2. The 'indictment' - 1:2-3
         a. Rebellious children who do not know their Father
         b. Unlike the ox that knows its owner, and the donkey its
            master's crib

      1. A sinful, corrupt nation that has turned away from God - 1:4
      2. Like a body festering with wounds and sores, yet asking for
         more - 1:5-6
      3. The countryside overthrown by strangers, Jerusalem besieged
         - 1:7-8
      4. Except for a small remnant, would have become like Sodom and
         Gomorrah - 1:9

      1. God can no longer endure their religious activities - 1:10-14
      2. God will not answer their prayers, for blood is on their hands
         - 1:15


      1. Cleanse yourselves, put away evil - 1:16
      2. Do good, seek justice, reprove the oppressor, defend the
         fatherless and widow - 1:17

      1. An invitation to be made "white as snow" and "white as wool"
         - 1:18
      2. Blessings for those who obey, dire consequences for those who
         rebel - 1:19-20
         a. Those who heed will eat of the land
         b. Those who refuse will be devoured by the sword


      1. Once faithful, now a 'harlot' - 1:21a
      2. Once full of justice and righteousness, now murderers - 1:21b
      3. A 'polluted' city - 1:22
      4. Her princes corrupt and heartless, caring not for fatherless
         and widows - 1:23

      1. The Lord to get rid of His enemies - 1:24
      2. The Lord to purge away the "dross" - 1:25
      3. The Lord to restore good judges and counselors - 1:26a
      4. Once again it will be called "the righteous city, the faithful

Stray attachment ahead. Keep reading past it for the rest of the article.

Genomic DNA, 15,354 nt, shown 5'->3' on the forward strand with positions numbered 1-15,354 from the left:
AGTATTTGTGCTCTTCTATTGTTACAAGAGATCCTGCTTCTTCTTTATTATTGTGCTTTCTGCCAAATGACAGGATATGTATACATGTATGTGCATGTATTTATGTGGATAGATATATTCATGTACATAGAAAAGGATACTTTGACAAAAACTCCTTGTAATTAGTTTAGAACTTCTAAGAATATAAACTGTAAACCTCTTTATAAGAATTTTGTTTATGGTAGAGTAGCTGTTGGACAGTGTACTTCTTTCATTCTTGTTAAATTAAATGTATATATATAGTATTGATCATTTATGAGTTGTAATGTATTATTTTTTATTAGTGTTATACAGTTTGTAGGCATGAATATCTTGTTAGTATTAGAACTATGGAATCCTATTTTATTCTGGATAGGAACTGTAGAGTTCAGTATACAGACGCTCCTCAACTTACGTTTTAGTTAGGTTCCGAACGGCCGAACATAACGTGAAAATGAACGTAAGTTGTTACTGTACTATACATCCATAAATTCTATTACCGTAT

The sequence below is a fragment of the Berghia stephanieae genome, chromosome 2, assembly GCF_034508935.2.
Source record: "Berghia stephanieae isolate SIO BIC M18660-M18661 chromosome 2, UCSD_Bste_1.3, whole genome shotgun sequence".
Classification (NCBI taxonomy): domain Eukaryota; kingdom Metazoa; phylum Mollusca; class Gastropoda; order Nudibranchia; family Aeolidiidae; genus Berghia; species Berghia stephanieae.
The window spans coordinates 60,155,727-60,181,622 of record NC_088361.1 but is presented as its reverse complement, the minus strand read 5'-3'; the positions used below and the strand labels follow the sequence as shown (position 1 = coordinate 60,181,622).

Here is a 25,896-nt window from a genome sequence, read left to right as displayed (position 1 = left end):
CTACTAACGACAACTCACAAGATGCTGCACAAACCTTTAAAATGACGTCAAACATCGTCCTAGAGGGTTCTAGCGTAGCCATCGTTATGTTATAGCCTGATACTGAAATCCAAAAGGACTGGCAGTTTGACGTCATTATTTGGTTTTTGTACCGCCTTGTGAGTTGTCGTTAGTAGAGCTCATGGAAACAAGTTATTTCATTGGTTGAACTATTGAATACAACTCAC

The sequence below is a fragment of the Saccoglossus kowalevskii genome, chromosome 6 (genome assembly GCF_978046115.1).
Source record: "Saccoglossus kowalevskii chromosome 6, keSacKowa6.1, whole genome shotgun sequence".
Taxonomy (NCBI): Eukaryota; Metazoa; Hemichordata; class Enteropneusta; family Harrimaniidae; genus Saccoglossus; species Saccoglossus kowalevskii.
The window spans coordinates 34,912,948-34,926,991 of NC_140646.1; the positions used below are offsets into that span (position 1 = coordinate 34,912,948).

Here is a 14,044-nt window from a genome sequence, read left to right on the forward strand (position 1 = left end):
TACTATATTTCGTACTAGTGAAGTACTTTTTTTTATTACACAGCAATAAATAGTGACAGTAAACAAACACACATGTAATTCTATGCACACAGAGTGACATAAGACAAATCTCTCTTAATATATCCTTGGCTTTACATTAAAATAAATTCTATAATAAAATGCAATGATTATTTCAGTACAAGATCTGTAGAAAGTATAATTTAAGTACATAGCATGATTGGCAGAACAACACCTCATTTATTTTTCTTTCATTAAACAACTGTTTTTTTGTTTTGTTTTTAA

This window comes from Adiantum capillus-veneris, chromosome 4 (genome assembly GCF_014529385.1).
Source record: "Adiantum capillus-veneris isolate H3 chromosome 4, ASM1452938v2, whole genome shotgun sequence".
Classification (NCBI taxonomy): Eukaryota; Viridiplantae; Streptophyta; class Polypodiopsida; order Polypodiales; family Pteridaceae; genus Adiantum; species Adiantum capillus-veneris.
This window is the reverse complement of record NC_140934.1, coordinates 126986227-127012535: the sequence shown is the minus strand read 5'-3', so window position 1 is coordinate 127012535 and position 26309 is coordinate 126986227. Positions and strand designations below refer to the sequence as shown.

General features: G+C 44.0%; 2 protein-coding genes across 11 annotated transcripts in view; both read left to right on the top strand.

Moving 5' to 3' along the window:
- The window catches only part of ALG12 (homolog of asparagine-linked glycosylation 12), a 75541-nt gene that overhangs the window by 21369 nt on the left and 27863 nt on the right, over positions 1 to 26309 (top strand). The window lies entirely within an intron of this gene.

city" - 1:26b

      1. Those penitent will be redeemed with justice and righteousness
         - 1:27
      2. Those who forsake the Lord will destroyed and consumed - 1:28
         a. They will be ashamed of their trees and gardens (where
            idolatry was practiced) - 1:29
         b. Despite their strength, they shall be consumed like dry
            vegetation - 1:30-31


1) How does Isaiah describe his message?  Who does it concern?  (1:1)
   - As a vision; Judah and Jerusalem

2) During what kings did Isaiah proclaim his message?  Approximately
   when? (1:1)
   - Uzziah, Jotham, Ahaz, Hezekiah; 739-690 B.C.

3) Whom does God call as witnesses against Israel? (1:2)
   - Heaven and earth

4) What charges does He bring against her? (1:2-3)
   - His children have rebelled against Him, they do not know Him

5) How is the nation described? (1:4)
   - A sinful nation, a people laden with iniquity, a brood of
     evildoers, children who are corrupters

6) How is the condition of the nation depicted? (1:5-6)
   - The head is sick, the heart faint
   - The body covered with untreated wounds and festering sores

7) What is the condition of the countryside?  The city of Jerusalem?
   - Desolate, cities burned with fire, strangers devouring the land
   - Like a booth in a vineyard, a besieged city

8) If God had not left them a remnant, what would they have been like?
   - Sodom and Gomorrah

9) What is it that God can no longer endure? (1:10-14)
   - Their worship with its sacrifices and assemblies

10) Why will God not accept their worship and prayers? (1:15)
   - Their hands are full of blood

11) What does God want them to do? (1:16-17)
   - Put away evil, do good, seek justice, rebuke the oppressor, defend
     the fatherless and widow

12) What comforting promise does God offer regarding their sins?
   - "Though your sins are like scarlet, They shall be as white as snow;
     Though they are red like crimson, They shall be as wool."

13) What is promised to the obedient?  To the rebellious? (1:19-20)
   - They shall eat the good of the land
   - They shall be devoured by the sword

14) How is the city of Jerusalem described? (1:21-23)
   - A harlot, a place of murderers
   - Silver mixed with dross, wine mixed with water
   - Rebellious princes, companions of thieves who care more for bribes
     than the helpless

15) What does God promise to do with Zion, that is, Jerusalem
   - Take vengeance on His enemies
   - Purge away the dross
   - Restore good judges and counselors
   - Redeem the city with justice, her penitents with righteousness

16) What will happen to the transgressors and sinners? (1:28-31)
   - Those who forsake the Lord will be consumed
   - They will be ashamed of their trees and gardens
   - They shall be burned like dry vegetation